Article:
5th SUNDAY OF EASTER-C- May19, 2019
Acts 14: 21-27; Psalm 145; Revelation 21: 1-5; John 13: 31-33, 34-35
by Jude Siciliano, OP
Confession time: as I have mentioned before, when we preachers start our preparation we tend to ask, "What’s the gospel?" Gospel narratives catch the imagination as they focus on Jesus, the world in which he preached and his stunning works. The gospel passage is also the last of the readings – the preaching follows immediately – and our hearers are most likely to remember the gospel they just heard. Nevertheless, in my preparation this week, I’m going to focus on our first reading from the Acts of the Apostles.
A few words about Acts. It was written by Luke and is considered his "second volume." Some would name both under one title, "Luke-Acts." A clue to this relationship is in the opening lines of the two documents. Luke’s gospel begins addressing "most excellent Theophilus"; promising after "investigating everything," to "write an orderly account for you." Acts opens with a clear link to the gospel: "In the first book, Theophilus, I wrote all that Jesus did and taught…." The gospel ended with Jesus’ sending his disciples to preach (24:46-47). That’s where Acts picks up.
About a third of Acts features speeches and preachings from key figures in the early church. The initial setting for the preachings takes place in Jerusalem (1:1-8:3) and then moves to Judea and Samaria (8: 4-9:43). Isaiah had promised that Israel would be a "light to the nations" and so next, the preachers take up their mission to the Gentiles (10:1-15 – 15:35). In the last part, Paul’s preaching exemplifies God’s call for the mission to reach the "ends of the earth" (15:36–26:31).
Paul and Barnabas returned to preach at Lystra, Iconium, and Antioch – the very places they had suffered persecutions. In Lystra Paul was stoned and left for dead by his opponents. In today’s reading the apostles return to the Christian communities they established to teach and encourage the communities and to strengthen their faith. As we follow the preaching missions of the apostles we learn, while some accepted their message, others rejected and persecuted them.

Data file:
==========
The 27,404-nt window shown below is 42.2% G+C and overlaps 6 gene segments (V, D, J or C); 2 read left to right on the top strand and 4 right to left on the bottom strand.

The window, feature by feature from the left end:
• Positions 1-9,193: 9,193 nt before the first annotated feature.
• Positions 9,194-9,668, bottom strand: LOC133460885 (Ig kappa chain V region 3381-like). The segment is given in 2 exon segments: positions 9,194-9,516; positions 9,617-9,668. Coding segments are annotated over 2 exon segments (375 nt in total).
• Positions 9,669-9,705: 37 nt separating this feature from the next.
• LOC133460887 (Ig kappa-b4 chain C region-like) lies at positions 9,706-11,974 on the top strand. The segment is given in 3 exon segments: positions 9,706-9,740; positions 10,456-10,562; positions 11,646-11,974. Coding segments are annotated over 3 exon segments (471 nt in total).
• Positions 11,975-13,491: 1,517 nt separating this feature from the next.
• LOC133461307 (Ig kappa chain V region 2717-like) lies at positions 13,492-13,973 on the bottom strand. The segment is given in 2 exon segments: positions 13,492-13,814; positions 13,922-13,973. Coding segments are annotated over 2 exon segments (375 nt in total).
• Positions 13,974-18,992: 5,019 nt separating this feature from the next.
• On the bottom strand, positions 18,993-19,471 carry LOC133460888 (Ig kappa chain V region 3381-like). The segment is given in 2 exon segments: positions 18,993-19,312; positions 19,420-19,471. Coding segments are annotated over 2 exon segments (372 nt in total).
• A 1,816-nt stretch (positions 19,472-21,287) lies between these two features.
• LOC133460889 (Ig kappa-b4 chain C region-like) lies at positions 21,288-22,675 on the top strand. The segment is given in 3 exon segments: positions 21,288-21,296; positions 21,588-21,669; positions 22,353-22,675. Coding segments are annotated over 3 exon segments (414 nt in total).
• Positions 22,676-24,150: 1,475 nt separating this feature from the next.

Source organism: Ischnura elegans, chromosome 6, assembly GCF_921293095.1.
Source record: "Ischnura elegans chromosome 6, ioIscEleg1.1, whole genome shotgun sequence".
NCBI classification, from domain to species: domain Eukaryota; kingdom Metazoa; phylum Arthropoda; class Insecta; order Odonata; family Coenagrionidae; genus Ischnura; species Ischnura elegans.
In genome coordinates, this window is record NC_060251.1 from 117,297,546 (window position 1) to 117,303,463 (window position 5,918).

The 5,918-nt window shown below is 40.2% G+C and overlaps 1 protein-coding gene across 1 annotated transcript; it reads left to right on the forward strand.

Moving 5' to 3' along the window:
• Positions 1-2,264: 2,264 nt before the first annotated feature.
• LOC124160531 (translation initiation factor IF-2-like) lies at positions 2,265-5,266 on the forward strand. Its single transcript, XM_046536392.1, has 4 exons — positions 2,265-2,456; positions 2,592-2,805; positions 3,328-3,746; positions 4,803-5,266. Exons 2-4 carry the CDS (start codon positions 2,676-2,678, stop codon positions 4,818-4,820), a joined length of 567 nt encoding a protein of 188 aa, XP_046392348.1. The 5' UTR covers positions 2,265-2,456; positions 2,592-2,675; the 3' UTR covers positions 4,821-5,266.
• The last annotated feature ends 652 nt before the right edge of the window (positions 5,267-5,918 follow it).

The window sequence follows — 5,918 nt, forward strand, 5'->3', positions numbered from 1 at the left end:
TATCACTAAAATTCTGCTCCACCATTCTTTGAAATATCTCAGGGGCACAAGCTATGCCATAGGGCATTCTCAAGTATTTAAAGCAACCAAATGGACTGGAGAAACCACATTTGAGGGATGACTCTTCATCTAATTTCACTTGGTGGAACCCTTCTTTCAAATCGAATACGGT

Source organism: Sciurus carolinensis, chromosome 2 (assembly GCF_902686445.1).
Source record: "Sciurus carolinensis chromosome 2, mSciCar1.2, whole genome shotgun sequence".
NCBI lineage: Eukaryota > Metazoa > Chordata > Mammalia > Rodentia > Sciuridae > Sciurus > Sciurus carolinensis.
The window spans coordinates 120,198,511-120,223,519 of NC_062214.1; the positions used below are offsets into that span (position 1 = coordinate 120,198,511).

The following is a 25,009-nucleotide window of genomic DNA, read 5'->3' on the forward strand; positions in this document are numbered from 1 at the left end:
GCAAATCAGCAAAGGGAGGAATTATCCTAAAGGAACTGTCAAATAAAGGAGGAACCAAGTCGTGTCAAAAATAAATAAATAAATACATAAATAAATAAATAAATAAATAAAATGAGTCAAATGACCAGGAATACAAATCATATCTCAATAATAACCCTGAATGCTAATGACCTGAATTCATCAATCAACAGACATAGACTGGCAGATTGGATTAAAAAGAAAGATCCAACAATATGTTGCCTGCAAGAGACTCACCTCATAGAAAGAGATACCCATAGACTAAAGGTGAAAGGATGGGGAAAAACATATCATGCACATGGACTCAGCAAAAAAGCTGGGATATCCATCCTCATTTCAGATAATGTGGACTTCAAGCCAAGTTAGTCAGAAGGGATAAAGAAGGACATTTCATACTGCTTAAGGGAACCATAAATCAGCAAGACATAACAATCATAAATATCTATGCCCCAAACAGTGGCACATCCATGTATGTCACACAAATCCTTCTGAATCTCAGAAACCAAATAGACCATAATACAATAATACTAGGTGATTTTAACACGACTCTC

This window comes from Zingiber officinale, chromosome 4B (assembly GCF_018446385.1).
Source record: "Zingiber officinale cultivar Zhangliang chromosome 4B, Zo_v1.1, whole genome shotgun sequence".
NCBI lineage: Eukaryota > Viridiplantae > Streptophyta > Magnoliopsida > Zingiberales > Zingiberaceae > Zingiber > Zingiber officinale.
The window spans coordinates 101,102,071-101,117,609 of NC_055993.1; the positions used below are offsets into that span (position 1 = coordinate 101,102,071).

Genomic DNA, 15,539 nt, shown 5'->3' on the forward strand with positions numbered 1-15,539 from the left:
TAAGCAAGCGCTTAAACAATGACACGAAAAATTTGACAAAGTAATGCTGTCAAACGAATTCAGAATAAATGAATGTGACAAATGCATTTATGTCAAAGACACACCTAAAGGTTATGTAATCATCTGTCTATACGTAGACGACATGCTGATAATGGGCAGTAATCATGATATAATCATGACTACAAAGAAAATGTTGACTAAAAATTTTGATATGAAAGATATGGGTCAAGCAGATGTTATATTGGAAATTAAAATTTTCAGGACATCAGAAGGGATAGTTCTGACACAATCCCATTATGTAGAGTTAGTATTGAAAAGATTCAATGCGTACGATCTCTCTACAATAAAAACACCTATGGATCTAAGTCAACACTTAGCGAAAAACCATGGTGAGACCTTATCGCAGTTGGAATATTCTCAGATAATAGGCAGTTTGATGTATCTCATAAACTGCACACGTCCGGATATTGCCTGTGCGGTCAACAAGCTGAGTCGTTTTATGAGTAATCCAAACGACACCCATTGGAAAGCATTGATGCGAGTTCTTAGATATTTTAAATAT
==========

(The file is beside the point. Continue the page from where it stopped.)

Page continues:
In their perseverance and suffering, because of their preaching, the early evangelists were not just drawing on their own energies and grit. What these preachers reveal is that Jesus had kept his word and had given them the gift of the Holy Spirit. It was that Spirit that filled their spirits with a burning desire to preach and witness to their resurrected Lord. When they returned to their home communities they would not boast of their accomplishments, but of the Holy Spirit working through them in unique ways. Thus, today’s reading ends with Paul and Barnabas at their home base in Antioch, where they "… called in the church together and reported what God had done with them and how God had opened the door of faith to the Gentiles."
Something like that happens in parishes when members volunteer, or are asked, to teach religion to teens; be an RCIA team member; start a food pantry; take communion to the sick, etc. Often they profess their limited knowledge and experience, yet they say "Yes" to the invitation. They studiously prepare for their mission and take guidance from the "elders." They discover people are moved by their ministry and more – the ministers’ own faith takes on new life as, like Paul and Barnabas, they undertake the mission of preaching the gospel. How do those changes come about? How else, but through the work of the Holy Spirit – anointing and working through their efforts.
So, where do our travels take us, for we too have been assigned to proclaim the Good News to the world? Probably we won’t have to go on a whirlwind evangelizing mission like our two featured apostles. But still, our baptism has anointed us to be prophets in the places we find ourselves. There is no getting around that responsibility!
Name your own "mission field": around the breakfast table (that can be real mission territory for some!); at work; among friends at social gatherings; on line at the supermarket? I’m not suggesting we stand on a soapbox and start preaching; though being a little less shy about our faith wouldn’t hurt. But our habitual actions, values, judgments, style of life, etc. should stir up curiosity for those around us. Who knows, they might be curious enough to ask the big questions: "What makes you so different?" "With all the problems you have, how do you get your strength to go on?" "How can you be remain so hopeful?" Then the opportunity will arise for us to do what Paul and Barnabas were doing – "proclaim the Good News."
We may feel we are not theologically trained enough, but we should speak from the knowledge we do have – our heart and the experience of our faith. (A little study wouldn’t hurt either!) Like Paul and Barnabas, we won’t be unaccompanied on our journey, because the Spirit will be our "tour guide." Which is what the Acts of the Apostles is really about: the Holy Spirit working in ordinary people to help them proclaim the Good News and make, as Acts tells us, "a considerable number of disciples." Give it a try!
Click here for a link to this Sunday’s readings:http://www.usccb.org/bible/readings/051919.cfm